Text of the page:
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PSP  header logo

Metal Gear Solid: Portable Ops Plus

For: PSP

Positively worthless

Product: Metal Gear Solid: Portable Ops Plus | Developer: Kojima Productions | Publisher: Konami | Format: PSP | Genre: Action, Shooter, Strategy | Players: 1-6 | Networking: wireless (adhoc), wireless (network) | Version: US
Metal Gear Solid: Portable Ops Plus PSP, thumbnail 1
Take Metal Gear Solid: Portable Ops – one of our favorite and highest rated PSP titles – subtract the story, minus the intrigue, and sprinkle the slightest essence of new multiplayer content and you're left with one of the most underwhelming titles of the year. Harsh as it may seem, Metal Gear Solid: Portable Ops Plus attempts to expand the award-winning gameplay of the original but ends up a worthless cash-in instead.

Despite being a standalone title, Portable Ops Plus serves as more of a light expansion for the original MGS: Portable Ops released late last year in the US (and June this year in Europe). The core gameplay remains unaltered, a wise choice given how polished its stealth-action mechanics are, so most of the added content focuses on multiplayer – more specifically, on bolstering support for online play with new game types, maps, and playable characters. A sole single-player mode is offered (Infiltration+) but really the emphasis lies on broadening the online experience.

Five multiplayer game types reside in Match mode, which supports a maximum of six players in either ad-hoc or infrastructure modes. Standard deathmatch/team deathmatch are here, along with capture mission/team capture mission and shooting range. The latter is a new addition, and involves two teams competing for points by shooting targets. All of these games can be played on over a dozen maps, several of which are introduced for the first time here (such as the new Rex Hangar map fans of the series will recognise from the original Metal Gear Solid on PlayStation).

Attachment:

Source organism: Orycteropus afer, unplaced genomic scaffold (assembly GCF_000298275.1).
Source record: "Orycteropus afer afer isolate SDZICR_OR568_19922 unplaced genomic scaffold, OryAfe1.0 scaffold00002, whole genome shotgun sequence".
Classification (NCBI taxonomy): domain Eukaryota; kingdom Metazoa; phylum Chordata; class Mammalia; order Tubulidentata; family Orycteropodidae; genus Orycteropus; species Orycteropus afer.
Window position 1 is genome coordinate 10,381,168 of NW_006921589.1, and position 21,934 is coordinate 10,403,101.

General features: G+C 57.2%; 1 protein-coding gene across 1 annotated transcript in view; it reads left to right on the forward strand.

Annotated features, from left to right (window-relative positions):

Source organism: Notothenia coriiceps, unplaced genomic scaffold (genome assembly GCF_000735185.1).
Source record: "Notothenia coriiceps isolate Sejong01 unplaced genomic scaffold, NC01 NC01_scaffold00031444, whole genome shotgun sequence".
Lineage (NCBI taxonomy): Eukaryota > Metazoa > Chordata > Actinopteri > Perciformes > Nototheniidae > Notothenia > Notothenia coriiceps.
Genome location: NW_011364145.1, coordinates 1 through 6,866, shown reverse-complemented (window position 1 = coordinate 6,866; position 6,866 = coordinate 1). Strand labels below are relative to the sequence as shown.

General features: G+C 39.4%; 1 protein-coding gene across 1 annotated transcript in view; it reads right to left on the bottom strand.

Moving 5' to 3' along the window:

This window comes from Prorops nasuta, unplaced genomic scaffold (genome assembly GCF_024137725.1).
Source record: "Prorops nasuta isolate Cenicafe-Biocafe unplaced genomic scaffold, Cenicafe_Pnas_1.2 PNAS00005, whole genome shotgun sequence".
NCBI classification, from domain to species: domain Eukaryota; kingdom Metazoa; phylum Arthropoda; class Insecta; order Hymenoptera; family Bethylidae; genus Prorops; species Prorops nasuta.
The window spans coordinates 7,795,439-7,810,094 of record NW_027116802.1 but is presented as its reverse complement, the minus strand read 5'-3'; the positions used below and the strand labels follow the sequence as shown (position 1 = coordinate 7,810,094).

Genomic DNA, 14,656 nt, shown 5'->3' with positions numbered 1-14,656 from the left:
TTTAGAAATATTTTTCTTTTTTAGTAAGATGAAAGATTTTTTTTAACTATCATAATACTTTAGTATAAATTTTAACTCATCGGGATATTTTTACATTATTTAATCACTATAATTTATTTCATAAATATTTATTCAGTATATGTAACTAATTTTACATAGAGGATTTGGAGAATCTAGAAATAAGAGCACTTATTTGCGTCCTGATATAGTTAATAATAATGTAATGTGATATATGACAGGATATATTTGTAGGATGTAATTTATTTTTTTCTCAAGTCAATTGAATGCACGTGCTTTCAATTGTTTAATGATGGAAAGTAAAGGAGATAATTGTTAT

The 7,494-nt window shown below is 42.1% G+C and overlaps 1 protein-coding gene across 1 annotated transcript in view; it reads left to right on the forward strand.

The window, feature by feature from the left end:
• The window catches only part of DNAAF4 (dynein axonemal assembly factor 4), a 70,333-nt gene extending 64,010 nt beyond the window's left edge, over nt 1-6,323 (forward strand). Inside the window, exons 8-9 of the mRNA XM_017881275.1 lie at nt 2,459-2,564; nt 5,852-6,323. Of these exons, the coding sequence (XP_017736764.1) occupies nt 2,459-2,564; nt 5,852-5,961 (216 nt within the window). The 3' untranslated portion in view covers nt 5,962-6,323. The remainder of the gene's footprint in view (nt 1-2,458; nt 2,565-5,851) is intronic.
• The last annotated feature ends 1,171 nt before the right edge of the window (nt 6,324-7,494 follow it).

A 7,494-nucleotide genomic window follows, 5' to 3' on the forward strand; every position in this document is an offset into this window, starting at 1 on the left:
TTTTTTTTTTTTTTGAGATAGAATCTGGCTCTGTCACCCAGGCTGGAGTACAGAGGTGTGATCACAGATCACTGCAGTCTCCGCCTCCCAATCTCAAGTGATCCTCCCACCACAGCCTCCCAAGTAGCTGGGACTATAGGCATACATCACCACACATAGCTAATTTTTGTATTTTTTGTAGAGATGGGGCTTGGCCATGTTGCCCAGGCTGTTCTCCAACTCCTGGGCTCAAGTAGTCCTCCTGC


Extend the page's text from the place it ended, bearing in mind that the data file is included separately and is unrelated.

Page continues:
Arguably the most inventive element proffered by the previous PSP MGS game was the concept of recruitment and it returns in Portable Ops Plus. Well over 100 different characters are available for recruitment, including special new avatars such as Old Snake and biotic Raiden from the forthcoming PlayStation 3-exclusive Metal Gear Solid 4: Guns of the Patriots.

Either playing through Infiltration+ mode or pulling soldiers based on your IP address, you amass a squad that can compete against other players' platoons online. Win a match and you can take any of your competitor's soldiers. Cyber-Survival mode returns as well, enabling you to send a select squad out into the internet to randomly engage other squads in combat. Lastly, a new trade feature has been incorporated to allow soldier swapping with other players.

Much of what made the original game so successful was the fantastic way it balanced a compelling story-driven campaign with tight online functionality. That balance is gone now, replaced instead by a shift to multiplayer that doesn't work particularly well since the game only makes minor additions.